Investment into U.K. real estate during 2016 hit its weakest level since 2012 and is set for a poorer result still in the year ahead, according to global property services adviser CBRE.
The firm expects total investment in the U.K. for 2016 to amount to £49 billion ($61.9 billion), representing a 30 percent tumble on last year's record of £69 billion.
The CBRE pointed to fears surrounding the global economy and Brexit as the key reasons for the slowdown,with further factors including Chinese financial market turbulence and reduced global capital flows as secondary drivers.
Looking ahead, the CBRE says falling capital values will mean total returns in 2017 will be subdued at 1.1 percent and rely heavily upon income.
While the firm acknowledged activity levels undershot its prediction made in last year's version of this outlook report, it was at pains to emphasize it does not regard the slowdown as structural in nature, claiming the so-called "Brexit effect" – characterized by uncertainty and hesitation – was evident from the moment the June 23 referendum date was announced in February 2016.
Asked by CNBC about the biggest upside risk to CBRE's outlook, Miles Gibson, head of UK research pointed to more resilient consumer confidence and business investment helping the U.K. economy to outperform expectations.
"This might come about, for example, if there is continued stability in the Eurozone, Brexit negotiations proceed positively and efficiently, or if the boost from a recovery in the US is stronger than we currently expect," he suggested.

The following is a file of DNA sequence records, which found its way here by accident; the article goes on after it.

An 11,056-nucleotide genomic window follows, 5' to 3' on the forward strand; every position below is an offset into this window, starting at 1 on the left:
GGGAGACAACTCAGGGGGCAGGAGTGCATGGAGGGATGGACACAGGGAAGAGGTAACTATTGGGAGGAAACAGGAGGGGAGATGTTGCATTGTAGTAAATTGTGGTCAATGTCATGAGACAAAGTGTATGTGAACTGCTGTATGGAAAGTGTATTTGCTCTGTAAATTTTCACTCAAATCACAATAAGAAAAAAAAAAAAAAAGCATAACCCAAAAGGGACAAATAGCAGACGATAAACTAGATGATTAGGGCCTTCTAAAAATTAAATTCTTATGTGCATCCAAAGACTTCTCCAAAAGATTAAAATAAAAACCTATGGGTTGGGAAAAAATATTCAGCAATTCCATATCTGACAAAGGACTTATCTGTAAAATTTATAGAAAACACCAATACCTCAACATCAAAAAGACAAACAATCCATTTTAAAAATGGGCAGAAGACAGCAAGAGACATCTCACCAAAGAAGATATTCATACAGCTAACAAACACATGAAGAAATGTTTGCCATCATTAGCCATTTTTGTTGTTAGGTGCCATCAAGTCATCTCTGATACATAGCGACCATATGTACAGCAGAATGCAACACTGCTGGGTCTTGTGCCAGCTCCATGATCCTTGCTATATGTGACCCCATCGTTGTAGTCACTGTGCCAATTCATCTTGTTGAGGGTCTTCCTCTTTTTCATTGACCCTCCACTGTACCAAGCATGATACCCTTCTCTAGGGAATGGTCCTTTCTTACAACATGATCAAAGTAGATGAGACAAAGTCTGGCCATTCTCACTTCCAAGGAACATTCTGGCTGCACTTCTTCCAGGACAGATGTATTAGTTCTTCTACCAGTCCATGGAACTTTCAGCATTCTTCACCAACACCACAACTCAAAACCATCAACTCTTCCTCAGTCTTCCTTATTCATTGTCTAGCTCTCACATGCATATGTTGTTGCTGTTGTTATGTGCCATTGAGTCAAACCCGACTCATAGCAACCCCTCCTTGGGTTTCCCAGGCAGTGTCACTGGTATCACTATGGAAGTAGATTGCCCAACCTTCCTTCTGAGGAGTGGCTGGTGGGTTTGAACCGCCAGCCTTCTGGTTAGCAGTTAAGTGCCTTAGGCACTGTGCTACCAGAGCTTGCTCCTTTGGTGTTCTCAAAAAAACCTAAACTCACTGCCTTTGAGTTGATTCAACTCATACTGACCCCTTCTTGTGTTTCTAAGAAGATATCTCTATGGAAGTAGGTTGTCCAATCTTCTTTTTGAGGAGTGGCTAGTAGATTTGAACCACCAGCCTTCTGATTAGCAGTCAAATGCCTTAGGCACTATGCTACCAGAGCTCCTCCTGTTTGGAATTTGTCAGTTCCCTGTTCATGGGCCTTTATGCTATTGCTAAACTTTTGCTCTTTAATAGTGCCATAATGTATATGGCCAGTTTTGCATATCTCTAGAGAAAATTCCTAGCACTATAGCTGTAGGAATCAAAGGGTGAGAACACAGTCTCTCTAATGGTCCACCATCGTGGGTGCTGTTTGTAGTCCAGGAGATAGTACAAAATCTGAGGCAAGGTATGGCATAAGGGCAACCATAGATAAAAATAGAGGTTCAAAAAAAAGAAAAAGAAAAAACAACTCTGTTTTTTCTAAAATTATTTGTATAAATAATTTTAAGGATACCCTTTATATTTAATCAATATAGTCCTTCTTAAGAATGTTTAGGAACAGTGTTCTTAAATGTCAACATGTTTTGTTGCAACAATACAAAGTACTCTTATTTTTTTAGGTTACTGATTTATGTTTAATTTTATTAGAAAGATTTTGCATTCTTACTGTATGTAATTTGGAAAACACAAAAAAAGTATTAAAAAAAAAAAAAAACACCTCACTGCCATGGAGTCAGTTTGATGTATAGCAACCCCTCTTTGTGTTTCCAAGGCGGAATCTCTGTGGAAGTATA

On the other hand, contamination from a worsening situation in Europe could mean CBRE's outlook is too optimistic.
"A significant deterioration in the Italian banking situation could risk inflaming Eurozone tensions. And of course next year is a big year for general elections in Europe, adding to the potential for further instability" Gibson explained.
The critical influence of sterling's strength on the property market was highlighted in the outlook, with a reminder that while the 17 percent drop in its value against the dollar since the Brexit vote made properties significantly cheaper for dollar-denominated buyers, it was also a double-edged sword.
"There is very strong overseas interest in purchasing U.K.property, particularly property in supply-constrained markets with long income and good covenants," the outlook stated.
"However, there are not many sellers in the U.K. market. Sellers are deciding to wait out the current uncertainty rather than accept a lower price. And some of them are foreign themselves, in which case they are victims, rather than beneficiaries, of currency weakness," the report elucidated.